Reading Experiments. A New Materiality of Language in Contemporary Finnish Poetry.
How does the expressional experimentation common to contemporary poetics alter the way readers perceive the meanings of a poem? In other words, how should the reader react to the ”new” in new poetry? For if – as the word ”new” seems to imply – something has radically changed in the way poetical texts confront the world, shouldn’t the reader also modify hers/his approach towards the texts?
Finnish poetry of late 20th century has been dominated by a notion of autonomous, modernist trope. Under the modernist regime, images, conceits, similitudes and metaphors have defined not only the way in which poetry is written, but also the ways in which poetry is read, analyzed and interpreted. The experimental practices of the new poetry in the 21st century have questioned the representational autonomy of the modernist image. The poetical experimentation has been defined, from a readers’ point of view, as breaking up of both a single voice and the overall coherence of a (modernist) poetic text.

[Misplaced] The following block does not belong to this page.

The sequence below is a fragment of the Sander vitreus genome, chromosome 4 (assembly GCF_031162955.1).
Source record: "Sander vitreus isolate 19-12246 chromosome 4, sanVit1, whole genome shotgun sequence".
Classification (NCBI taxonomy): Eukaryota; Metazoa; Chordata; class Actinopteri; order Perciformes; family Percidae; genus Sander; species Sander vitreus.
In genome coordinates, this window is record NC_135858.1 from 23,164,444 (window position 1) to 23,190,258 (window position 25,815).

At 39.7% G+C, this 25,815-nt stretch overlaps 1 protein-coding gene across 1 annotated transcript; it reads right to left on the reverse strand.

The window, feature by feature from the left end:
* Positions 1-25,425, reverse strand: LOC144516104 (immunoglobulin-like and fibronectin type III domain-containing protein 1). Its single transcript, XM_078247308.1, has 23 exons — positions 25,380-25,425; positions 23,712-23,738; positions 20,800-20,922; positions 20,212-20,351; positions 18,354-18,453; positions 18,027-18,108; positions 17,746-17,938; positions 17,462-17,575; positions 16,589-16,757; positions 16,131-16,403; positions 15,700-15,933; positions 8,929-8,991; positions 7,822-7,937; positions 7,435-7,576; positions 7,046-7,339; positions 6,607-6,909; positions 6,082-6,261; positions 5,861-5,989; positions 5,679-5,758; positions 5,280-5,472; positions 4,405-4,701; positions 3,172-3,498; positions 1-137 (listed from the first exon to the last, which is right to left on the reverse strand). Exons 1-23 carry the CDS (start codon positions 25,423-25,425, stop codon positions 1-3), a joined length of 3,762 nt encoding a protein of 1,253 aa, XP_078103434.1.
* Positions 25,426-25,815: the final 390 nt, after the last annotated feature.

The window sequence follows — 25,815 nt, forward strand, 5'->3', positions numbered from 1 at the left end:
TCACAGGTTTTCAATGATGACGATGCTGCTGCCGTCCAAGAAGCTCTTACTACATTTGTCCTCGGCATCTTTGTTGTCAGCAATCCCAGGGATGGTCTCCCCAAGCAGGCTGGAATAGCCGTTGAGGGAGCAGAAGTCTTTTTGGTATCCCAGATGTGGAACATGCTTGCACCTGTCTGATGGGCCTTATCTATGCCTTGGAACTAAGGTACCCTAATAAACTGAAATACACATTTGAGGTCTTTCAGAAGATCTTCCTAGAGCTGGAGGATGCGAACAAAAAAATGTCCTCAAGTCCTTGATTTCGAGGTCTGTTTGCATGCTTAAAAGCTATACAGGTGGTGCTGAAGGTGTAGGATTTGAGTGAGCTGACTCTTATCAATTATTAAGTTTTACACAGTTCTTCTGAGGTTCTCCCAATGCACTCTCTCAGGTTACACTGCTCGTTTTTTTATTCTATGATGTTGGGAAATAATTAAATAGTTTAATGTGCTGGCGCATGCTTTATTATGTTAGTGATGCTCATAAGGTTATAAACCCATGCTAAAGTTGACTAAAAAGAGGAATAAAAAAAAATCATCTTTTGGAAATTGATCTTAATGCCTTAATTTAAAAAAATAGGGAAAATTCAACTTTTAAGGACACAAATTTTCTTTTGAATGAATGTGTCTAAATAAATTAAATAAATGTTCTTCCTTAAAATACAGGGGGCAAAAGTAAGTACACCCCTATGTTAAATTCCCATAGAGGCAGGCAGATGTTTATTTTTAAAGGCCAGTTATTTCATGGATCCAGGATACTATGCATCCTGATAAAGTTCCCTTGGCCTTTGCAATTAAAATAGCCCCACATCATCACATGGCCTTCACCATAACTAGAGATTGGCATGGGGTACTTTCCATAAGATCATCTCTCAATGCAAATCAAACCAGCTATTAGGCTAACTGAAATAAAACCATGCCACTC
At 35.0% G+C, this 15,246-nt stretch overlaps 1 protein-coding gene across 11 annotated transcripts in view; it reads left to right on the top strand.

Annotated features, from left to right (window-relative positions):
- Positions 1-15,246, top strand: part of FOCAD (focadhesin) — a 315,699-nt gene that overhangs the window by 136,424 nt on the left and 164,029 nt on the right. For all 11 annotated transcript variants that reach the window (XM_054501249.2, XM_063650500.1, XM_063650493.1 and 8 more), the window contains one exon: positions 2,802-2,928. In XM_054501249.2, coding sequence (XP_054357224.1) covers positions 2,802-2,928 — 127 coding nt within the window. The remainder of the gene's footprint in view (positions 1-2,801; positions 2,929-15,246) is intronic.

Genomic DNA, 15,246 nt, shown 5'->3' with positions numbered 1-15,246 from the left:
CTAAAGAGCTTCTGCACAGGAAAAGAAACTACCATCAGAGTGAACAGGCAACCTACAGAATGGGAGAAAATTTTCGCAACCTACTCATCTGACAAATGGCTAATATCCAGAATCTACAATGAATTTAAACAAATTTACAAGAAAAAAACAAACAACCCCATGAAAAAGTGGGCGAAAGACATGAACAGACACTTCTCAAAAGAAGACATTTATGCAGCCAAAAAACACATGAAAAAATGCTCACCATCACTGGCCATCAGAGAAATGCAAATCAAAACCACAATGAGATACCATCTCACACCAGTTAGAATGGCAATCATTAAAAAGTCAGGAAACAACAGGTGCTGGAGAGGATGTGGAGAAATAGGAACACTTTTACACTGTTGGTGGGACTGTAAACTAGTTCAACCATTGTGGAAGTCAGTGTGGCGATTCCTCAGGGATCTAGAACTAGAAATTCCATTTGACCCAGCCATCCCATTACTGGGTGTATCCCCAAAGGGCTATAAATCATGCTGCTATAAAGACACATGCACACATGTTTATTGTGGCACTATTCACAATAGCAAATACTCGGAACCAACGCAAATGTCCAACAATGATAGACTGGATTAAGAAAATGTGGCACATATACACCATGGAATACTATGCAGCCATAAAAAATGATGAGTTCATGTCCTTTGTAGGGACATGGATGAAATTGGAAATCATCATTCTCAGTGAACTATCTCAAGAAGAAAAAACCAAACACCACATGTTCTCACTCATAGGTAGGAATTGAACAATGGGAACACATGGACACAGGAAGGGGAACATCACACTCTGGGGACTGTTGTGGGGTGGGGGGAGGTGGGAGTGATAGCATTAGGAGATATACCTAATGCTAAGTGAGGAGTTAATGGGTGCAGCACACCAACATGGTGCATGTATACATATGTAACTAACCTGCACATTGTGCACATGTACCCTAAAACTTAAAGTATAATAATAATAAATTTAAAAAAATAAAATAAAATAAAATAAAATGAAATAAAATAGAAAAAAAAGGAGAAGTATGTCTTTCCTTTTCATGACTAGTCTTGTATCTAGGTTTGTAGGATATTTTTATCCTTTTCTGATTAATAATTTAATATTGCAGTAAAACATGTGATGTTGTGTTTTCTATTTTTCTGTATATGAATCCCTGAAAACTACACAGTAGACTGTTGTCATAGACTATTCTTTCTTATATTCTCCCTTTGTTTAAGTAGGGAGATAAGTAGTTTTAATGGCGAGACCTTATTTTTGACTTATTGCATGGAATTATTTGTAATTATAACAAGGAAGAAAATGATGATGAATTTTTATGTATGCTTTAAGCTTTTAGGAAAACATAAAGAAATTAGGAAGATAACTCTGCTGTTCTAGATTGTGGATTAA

One possible and – especially in the contexts of the new forms of expression that have emerged in Finnish 21st century poetry, e.g. in the works of Harry Salmenniemi and Henriikka Tavi – relevant approach is to stress the materiality of language as a starting point of a literary analysis. The notion of language as primarily material defies and questions the dictatorship of representation, the unparallel power of image as a path or a window to sublime meanings.
When framed within the context of new materialist (art) philosophy, the material language of the new poetry is conceived no longer as a means of representation (tropes), but as a plane or field of intensifications, affects and the sensational, transformative relationship between the reader-subject and the text-object. Poetic language transforms from figurative to figural, as the term introduced by Gilles Deleuze suggests.